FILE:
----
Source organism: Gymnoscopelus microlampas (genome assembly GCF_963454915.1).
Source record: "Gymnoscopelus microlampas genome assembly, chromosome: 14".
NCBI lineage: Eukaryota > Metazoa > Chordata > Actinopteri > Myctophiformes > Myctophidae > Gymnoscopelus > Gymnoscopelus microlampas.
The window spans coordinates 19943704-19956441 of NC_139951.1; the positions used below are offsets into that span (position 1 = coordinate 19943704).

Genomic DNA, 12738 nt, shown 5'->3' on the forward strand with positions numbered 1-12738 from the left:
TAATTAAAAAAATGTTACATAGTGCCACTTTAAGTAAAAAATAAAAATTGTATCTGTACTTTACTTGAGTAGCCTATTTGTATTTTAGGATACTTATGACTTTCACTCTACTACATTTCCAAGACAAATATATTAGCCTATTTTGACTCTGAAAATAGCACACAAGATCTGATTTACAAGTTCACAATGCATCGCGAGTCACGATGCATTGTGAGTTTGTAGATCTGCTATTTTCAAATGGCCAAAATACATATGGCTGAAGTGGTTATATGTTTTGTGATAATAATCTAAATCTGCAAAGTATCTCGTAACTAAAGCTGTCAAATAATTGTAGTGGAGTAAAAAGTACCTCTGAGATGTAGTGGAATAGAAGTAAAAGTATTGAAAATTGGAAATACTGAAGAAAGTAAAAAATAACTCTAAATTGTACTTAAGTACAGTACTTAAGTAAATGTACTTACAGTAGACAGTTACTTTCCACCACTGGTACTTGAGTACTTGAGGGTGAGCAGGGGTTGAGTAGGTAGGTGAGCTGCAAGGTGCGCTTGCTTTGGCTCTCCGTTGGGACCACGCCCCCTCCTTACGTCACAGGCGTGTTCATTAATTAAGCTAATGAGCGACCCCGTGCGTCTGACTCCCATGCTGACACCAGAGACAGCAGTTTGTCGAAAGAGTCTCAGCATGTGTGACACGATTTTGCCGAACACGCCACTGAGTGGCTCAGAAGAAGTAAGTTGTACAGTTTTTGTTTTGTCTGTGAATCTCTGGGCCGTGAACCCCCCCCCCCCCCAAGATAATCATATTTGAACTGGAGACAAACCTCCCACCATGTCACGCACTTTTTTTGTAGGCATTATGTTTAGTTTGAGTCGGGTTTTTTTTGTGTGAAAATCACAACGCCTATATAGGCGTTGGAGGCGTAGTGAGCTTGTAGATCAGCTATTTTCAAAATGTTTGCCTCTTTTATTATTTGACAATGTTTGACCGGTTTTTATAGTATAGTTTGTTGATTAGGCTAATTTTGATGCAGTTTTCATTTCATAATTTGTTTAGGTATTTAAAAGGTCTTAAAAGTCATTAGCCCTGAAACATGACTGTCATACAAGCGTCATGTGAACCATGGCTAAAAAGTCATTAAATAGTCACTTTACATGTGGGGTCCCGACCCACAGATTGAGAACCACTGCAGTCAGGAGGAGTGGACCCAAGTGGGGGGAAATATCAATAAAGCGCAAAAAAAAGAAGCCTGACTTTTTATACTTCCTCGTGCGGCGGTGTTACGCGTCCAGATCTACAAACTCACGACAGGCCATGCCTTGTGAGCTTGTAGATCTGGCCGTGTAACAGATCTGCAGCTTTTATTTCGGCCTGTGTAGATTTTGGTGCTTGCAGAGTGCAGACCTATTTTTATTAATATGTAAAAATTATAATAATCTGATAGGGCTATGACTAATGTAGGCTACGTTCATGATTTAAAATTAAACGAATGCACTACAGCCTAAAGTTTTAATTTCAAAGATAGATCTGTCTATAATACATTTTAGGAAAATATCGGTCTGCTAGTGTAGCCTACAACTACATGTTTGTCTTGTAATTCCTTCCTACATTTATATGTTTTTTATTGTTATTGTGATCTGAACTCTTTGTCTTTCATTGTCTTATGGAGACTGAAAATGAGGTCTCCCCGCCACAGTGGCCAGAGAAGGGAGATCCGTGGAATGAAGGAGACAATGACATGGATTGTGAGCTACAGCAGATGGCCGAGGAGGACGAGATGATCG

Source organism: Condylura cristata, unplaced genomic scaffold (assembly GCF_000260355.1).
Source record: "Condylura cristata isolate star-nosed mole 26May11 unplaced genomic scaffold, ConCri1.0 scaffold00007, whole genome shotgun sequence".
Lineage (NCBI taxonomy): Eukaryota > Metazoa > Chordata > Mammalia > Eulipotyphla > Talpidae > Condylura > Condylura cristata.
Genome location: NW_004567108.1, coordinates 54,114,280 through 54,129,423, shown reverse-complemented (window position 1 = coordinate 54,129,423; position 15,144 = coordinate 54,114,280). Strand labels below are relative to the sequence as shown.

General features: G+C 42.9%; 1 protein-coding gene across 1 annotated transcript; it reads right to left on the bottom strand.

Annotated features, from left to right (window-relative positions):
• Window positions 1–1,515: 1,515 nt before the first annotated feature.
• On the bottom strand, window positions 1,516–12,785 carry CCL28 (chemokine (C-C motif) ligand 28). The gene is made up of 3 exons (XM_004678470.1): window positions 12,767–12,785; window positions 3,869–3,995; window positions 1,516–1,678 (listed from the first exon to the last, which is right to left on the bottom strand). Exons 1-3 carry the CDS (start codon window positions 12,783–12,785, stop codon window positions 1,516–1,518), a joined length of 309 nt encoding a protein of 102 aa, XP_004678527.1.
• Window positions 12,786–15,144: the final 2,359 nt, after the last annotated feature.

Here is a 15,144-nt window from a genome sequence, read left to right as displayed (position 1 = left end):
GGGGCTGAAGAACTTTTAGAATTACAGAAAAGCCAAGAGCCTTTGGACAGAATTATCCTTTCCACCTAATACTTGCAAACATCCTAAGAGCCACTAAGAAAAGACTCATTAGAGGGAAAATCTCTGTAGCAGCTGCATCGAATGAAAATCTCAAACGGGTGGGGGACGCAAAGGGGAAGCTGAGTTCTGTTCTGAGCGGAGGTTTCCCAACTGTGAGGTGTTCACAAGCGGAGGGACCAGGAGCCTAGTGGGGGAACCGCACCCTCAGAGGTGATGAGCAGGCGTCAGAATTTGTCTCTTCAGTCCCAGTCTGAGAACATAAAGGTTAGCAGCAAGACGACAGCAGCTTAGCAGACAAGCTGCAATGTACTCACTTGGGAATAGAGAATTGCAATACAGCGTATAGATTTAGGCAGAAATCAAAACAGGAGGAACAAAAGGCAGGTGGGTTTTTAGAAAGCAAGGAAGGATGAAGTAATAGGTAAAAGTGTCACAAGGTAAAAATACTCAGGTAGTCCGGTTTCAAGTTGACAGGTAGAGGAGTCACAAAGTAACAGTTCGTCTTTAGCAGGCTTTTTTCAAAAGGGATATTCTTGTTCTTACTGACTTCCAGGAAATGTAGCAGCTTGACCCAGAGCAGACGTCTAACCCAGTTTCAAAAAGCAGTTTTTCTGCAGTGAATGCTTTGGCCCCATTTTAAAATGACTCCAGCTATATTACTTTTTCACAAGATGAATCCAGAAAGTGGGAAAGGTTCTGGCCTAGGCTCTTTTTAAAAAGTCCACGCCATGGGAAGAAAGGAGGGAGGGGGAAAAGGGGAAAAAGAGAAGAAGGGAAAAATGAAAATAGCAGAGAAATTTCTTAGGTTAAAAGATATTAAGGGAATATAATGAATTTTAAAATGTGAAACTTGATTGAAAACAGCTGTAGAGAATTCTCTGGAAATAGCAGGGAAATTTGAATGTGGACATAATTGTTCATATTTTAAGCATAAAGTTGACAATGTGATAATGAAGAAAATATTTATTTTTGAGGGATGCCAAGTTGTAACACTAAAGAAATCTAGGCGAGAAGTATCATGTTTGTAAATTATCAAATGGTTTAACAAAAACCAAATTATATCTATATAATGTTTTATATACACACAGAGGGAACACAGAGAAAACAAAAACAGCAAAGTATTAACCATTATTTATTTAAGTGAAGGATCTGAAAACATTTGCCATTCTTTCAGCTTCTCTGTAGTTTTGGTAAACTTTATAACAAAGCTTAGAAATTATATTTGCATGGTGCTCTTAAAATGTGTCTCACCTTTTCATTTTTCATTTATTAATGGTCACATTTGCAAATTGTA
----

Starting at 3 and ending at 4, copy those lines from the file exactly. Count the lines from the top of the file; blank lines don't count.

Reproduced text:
NCBI lineage: Eukaryota > Metazoa > Chordata > Actinopteri > Myctophiformes > Myctophidae > Gymnoscopelus > Gymnoscopelus microlampas.
The window spans coordinates 19943704-19956441 of NC_139951.1; the positions used below are offsets into that span (position 1 = coordinate 19943704).